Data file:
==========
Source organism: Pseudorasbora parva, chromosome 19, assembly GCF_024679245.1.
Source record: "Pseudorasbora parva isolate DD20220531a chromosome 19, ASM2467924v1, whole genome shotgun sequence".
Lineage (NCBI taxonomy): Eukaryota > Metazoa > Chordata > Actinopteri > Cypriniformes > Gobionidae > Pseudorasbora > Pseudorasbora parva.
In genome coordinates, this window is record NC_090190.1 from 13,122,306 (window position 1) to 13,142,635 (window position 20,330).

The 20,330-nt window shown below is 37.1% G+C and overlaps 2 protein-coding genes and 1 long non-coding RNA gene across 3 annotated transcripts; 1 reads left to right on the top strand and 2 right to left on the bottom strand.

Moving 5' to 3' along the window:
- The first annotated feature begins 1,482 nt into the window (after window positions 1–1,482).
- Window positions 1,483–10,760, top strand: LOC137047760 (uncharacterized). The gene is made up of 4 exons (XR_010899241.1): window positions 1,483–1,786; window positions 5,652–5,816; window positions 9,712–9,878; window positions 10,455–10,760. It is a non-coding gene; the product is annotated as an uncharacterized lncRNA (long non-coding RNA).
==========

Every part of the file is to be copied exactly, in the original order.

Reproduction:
Source organism: Pseudorasbora parva, chromosome 19, assembly GCF_024679245.1.
Source record: "Pseudorasbora parva isolate DD20220531a chromosome 19, ASM2467924v1, whole genome shotgun sequence".
Lineage (NCBI taxonomy): Eukaryota > Metazoa > Chordata > Actinopteri > Cypriniformes > Gobionidae > Pseudorasbora > Pseudorasbora parva.
In genome coordinates, this window is record NC_090190.1 from 13,122,306 (window position 1) to 13,142,635 (window position 20,330).

The 20,330-nt window shown below is 37.1% G+C and overlaps 2 protein-coding genes and 1 long non-coding RNA gene across 3 annotated transcripts; 1 reads left to right on the top strand and 2 right to left on the bottom strand.

Moving 5' to 3' along the window:
- The first annotated feature begins 1,482 nt into the window (after window positions 1–1,482).
- Window positions 1,483–10,760, top strand: LOC137047760 (uncharacterized). The gene is made up of 4 exons (XR_010899241.1): window positions 1,483–1,786; window positions 5,652–5,816; window positions 9,712–9,878; window positions 10,455–10,760. It is a non-coding gene; the product is annotated as an uncharacterized lncRNA (long non-coding RNA).